My last 24 hours of Burning Man, Pt. 1


Saturday, 5:30am, I wake up, magically set to my internal clock, in time to wake my cousin and head out to the Playa and watch the sun rise.  Having already seen it behind the Man the previous day, I guide us into the deep Playa, out to the Temple.  This sunrise is different - there are no clouds in the sky, it is immaculate, clear, as though there has never been a sunrise before or will be since.  All around me people are breathing in the sun, giving it salutations, praying, just sitting and enjoying.  A few, such as myself, slightly detach themselves from the beauty of the moment in order to be able to capture it on film.  Inspirational messages, deep and moving tributes to loved ones passed, self-affirmations surround me, scribbled and pasted on the walls of the beautiful wooden temple that is to burn the next night, when I am far from the Playa.  This is my first visit to the Temple since the event, first visit to the Temple in my life.

Satisfied with an overwhelming dose of beauty, we head back across the vast Playa, through the intricate tent city, back to our campground to scrounge up some breakfast.  The fuel tank is empty, so we satiate ourselves with Cliff bars and fruit.  Nathan naps, and I take the opportunity to run barefoot to the back of the city where there is open space, celebrating the beautiful desert Godess I've discovered myself to be.

We pack up camp, prepare the car for our departure later that evening.

We go our separate ways for the day.  Tired of always headed somewhere specific, of the inability to allow myself to be distracted by whatever interesting thing I happen to pass, I abandon my bike for the day and head out to the open Playa on foot, bearing my backpack filled with Polaroids and hemp twine, a toy guitar and sharpies, and a sign advertising my gift of pictures to any who desire it.  I plan to set up shop near the Man, but upon discovering its inaccessibility due to its burn later that evening, settle down between Him and the Temple.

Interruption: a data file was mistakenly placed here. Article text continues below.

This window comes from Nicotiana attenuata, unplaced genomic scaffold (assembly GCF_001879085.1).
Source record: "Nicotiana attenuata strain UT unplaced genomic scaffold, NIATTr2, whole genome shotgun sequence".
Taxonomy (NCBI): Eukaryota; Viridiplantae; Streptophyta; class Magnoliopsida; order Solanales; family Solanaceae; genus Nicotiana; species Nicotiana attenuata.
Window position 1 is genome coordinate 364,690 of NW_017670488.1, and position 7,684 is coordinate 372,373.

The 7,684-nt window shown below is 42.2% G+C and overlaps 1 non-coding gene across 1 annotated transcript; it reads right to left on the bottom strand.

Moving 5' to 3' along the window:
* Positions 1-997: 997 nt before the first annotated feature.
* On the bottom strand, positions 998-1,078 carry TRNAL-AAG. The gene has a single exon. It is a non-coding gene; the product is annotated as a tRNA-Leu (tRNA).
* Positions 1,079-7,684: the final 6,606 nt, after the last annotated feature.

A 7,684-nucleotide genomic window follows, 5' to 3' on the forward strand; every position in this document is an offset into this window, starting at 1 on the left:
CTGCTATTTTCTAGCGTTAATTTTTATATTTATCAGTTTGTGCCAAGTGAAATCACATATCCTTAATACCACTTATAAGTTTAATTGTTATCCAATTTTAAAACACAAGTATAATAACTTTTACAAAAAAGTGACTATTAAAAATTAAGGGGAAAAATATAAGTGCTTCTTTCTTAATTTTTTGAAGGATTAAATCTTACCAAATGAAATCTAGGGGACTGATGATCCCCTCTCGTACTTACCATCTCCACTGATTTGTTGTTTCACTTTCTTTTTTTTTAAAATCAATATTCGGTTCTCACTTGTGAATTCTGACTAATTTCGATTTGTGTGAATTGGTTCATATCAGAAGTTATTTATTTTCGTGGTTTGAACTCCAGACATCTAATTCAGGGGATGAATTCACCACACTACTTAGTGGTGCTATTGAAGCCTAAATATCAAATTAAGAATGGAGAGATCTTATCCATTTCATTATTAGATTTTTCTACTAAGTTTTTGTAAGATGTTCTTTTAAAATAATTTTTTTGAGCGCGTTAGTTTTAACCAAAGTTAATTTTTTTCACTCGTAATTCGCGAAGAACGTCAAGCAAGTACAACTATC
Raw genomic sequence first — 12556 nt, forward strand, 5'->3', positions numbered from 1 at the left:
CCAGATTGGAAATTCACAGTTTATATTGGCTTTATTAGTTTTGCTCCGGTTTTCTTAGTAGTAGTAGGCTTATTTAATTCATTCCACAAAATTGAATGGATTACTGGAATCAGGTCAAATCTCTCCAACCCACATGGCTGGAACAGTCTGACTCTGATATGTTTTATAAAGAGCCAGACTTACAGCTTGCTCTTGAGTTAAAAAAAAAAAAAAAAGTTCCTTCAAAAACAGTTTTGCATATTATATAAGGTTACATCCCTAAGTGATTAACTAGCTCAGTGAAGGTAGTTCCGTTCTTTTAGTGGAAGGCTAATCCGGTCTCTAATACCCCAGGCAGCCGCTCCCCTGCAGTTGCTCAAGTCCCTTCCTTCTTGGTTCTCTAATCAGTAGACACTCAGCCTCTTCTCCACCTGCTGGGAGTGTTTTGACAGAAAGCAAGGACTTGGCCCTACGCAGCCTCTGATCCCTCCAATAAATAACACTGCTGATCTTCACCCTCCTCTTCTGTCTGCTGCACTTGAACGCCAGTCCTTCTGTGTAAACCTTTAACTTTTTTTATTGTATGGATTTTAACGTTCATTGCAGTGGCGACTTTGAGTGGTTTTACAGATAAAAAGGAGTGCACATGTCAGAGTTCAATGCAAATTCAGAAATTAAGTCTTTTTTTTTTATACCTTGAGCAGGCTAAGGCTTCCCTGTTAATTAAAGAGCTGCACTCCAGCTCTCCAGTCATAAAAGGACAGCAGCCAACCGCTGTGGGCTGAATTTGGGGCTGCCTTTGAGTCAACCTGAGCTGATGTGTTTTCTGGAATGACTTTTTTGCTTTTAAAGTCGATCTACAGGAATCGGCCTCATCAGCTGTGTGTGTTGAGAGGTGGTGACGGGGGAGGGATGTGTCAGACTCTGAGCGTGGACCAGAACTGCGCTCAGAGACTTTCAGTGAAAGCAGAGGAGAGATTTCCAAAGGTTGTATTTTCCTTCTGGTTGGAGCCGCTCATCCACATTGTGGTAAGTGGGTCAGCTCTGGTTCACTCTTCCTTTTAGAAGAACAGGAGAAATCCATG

Several people pass my way, I give them Polaroids, they sign my guitar with sharpies, they go on their merry way.  I make bracelets in the meantime.  A few people passing gift me with random things - a Burning Man necklace made of stone, a toothbrush... I sit out there for three hours in this fashion.

One man, middle-aged, sees I am giving away Polaroids and stops to talk to me.  He does not desire one, but is piqued by my interest in photography.  He had a camera shipped out here to Black Rock City, one of those big boxes you see in movies of developing countries on street corners making makeshift passport pictures, and couldn't take it home.  He tells me the coordinates of his camp, and where the camera is sitting, and requests that I take it and put good use to it.  Taking my address, he promises to send me the proper chemicals and instructions for developing pictures in this wonderful contraption.  His wife couldn't make it out here this year and was quite sad - she's a sleeker, you see - shaves all the hair off her body and runs around naked with her fellow sleekers.  A form of self-expression he cannot deny her.  But she could not make it this year.  Please take the camera.